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Comments by Ritchie Emmons
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On “Disastrous consequences

It should be noted here I think that if we can't pay for the tunnel today, there is still the possibility that we can pay for it tomorrow. However, we can't simply pay for Iraq/Afghanistan tomorrow. Wars need funding today. One can of course argue that we shouldn't be fighting the wars, but the fact remains that we're currently in the fight.

War (especially for a democracy) is often something that is put upon a country against its wishes. Afghanistan falls into that category - we would rather not have suffered through the 9/11 attacks and the resulting (overwhelmingly supported) invasion of Afghanistan. But the 9/11 attacks indeed occurred and a month later the invasion ensued. GWB couldn't say "Well, I think we'll be in a better financial situation in 2007, so I'll schedule the invasion of Afghanistan in 2007."

A nice tunnel would be great to have, but there isn't the urgency for this tunnel as there usually is for war.

On “The Horror, The Horror

"My point was that the Journolisters on this topic were just more or less normal partisan political junkies talking “among friends.” I’ve seen stuff about BHO & Co in some ways much more lurid and demeaning than Trig Truth."

CK, Yes, perhaps this is true. But some of that stuff could be perceived not merely "talking among friends" and something more like a plan. Whoever it was who said she wanted to see Rush's eyes bug out - I consider that "talking among friends" (as distasteful as it was). But Ackerman's email suggesting that the left should label as racist Barnes or some other conservative looked to me like something the Journolisters should put in the playbook (yet again). Since conservatives have been unfairly labeled in the past as racists (a despicable act of demagoguery), to see Ackerman blithely and specifically recommend they do it again suggests to me that he wasn't just "talking" - as it's been a tried and true tactic of the left for years. I can't recall if a conservative was wontonly accused of being a racist in the aftermath of the Wright bombshell though.

Zoltan, Who is "they?" I'd be happy to answer your question if I knew to whom you were referring.

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CK, I'm not sure that "TrigTruth" and "Birtherism" should be lumped together. For starters, "TrigTruth" was something that was written about by a number of people who are considered respectable by the "mainstream" left (like Andrew Sullivan). I personally have little regard for Sullivan, but that's irrelevant here. More over, it was a pretty ridiculous claim and topic.

"Birtherism" is something that at least carries some weight regarding our republic - whether or not our President is legally allowed to be our President. But putting that aside, I'm not aware of many "mainstream" conservatives giving much credence to the claim. To me, conservatives essentially consider the "Birthers" a fringe group and don't pay much heed to the them. Kind of like the "Birchers" (pretty close, huh?) were regarded after Buckley shoved them aside.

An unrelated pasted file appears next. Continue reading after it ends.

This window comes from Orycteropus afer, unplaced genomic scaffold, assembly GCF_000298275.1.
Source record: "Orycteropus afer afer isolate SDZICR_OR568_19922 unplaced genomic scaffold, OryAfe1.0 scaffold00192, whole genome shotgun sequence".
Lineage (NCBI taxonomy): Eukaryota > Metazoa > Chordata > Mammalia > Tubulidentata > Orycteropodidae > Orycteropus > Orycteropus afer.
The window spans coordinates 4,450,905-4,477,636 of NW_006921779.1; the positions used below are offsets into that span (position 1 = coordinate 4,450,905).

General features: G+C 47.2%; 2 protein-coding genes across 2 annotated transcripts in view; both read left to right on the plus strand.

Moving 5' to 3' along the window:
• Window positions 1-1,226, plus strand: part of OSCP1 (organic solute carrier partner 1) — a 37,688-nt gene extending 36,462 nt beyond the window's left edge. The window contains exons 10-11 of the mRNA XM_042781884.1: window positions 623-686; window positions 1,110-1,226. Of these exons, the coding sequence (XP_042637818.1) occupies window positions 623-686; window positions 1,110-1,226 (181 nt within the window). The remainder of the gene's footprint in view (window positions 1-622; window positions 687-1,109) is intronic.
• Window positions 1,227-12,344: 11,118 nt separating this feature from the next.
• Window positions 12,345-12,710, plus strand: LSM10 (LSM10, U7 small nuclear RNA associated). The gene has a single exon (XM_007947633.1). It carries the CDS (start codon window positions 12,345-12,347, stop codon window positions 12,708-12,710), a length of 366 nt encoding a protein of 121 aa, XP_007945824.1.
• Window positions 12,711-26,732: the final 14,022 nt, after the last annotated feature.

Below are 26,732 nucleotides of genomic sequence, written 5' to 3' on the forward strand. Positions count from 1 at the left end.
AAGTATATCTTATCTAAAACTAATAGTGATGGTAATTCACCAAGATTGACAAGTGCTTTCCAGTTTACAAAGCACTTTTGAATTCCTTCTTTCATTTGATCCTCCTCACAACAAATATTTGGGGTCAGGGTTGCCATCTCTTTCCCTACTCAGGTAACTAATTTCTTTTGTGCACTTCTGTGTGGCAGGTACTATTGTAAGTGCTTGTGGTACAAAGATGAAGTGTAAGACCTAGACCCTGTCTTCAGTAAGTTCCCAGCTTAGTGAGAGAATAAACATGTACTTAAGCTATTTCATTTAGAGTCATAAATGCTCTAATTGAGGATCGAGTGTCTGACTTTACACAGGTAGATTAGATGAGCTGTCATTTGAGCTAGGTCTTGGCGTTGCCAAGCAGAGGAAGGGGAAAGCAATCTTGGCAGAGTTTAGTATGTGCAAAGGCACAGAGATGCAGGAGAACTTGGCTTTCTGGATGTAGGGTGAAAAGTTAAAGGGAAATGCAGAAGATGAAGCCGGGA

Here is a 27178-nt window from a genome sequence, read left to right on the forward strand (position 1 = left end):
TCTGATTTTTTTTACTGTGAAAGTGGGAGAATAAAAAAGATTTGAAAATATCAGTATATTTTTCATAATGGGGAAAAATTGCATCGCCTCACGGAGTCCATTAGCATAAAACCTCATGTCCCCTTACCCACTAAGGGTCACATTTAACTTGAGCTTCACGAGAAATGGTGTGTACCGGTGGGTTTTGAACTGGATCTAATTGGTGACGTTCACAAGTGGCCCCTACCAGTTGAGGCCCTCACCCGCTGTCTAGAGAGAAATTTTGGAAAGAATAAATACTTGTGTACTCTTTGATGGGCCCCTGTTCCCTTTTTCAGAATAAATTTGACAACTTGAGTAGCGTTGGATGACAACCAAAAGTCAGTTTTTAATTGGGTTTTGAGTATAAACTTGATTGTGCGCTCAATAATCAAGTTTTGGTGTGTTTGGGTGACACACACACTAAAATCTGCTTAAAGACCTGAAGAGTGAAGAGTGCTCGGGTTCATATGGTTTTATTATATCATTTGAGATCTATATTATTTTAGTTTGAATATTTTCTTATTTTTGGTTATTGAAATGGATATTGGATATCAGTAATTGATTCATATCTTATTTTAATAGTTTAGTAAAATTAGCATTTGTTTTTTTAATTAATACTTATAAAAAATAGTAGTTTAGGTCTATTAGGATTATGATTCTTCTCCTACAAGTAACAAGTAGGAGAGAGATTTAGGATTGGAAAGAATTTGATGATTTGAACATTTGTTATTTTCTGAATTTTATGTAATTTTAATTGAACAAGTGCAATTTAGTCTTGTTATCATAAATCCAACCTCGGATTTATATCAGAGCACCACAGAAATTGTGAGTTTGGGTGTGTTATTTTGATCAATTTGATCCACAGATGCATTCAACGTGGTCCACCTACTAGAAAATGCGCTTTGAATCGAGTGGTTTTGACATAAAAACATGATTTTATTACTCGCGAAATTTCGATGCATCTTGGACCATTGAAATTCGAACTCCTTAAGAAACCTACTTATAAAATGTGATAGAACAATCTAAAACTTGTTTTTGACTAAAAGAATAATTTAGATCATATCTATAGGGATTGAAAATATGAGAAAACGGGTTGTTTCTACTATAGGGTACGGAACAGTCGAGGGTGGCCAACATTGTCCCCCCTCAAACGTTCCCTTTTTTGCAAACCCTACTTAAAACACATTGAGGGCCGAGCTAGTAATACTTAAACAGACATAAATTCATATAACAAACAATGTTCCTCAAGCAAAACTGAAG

Personally, I assume Obama was born in Hawaii and is not illegitimately in the WH. I do however wonder why he has never made public his actual birth certificate. One would think there is *some* reason for that - something that would be embarrassing if the actual paper birth certificate was made public. I'm curious what that would be. But I don't assume it's because it would prove that he was born elsewhere.

Maybe I'm wrong here and that there were more mainstream conservatives on board with "Birtherism" and I just missed it. I'm sure I'll be corrected if that's so.

On “A time for not choosing

I must say that I'm quite happy to see yet another article that confronts the narrative of the left. Especially by someone as well known as George Will. Maybe we can get this country to realize the insidiousness of progressivism. Hopefully soon enough to get the health care "reform" bill overturned before it begins in earnest.

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Very good CK, I will heartily accept that we should be cognizant of what your "average" Iraqis and Afghans wish. Once we get past those fellers and get into the bin Laden's of the world, I support resistance, arrest and drone attacks (and my favorite - capture of bin Laden alive so he can be humiliated in front of the world for not blowing himself up as a martyr).

"People acting “in the name” of Western Civilization have repeatedly put large sections of Baghdad under heavy bombardment, and caused countless (literally countless) military and civilian casualties. If it’s not reasonable for someone in Iraq to be upset about the new U.S. Vatican, how is it reasonable for us to be upset about said 15-story pipsqueak of a structure?"

If you assume the average number of those killed annually by Saddam, the number of presumed (according to sites that try to accurately count that number) killed since we invaded in Iraq has been quite a significant number below that. And that doesn't include the countless number of Iraqis that surely would have perished at the hands of Uday & Qusay (and whoever else afterwards). So, the overall numbers of dead people compared with not so dead people are quite favorable in terms of what we've done there. Now, that being said, this does very little for the person who lost his family thanks to a misfired American J-Dam. It also does little for those who don't tend to look at the overall long term national picture - which may be a majority of humans.

I'm not sure about similar statistics for Afghanistan, but my guess is that the Taliban is responsible for more Afghan deaths than the US.

I've made this point before a couple of times at Contentions back in the glory days when they permitted comments to the masses. I'm not refuting what you've said - I'm just re-making a point that I felt got WAY too little attention, especially during the dog days of the Iraq War.

BTW, The new "US Vatican" might be seen as an intrusive by some, but I hope it's mostly seen as a symbol of the US freeing the Iraqi people from a murderous tyrant and giving them the capacity to choose for themselves the type of govt they wish to have (as I feel it should be viewed).

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"I find the above statement comically myopic (or would the right phrases be “willfully blind“?). In terms of victor’s “icons,” just ask yourself, for example, how an Islamist views the zillion dollar U.S. monster-embassy in Baghdad."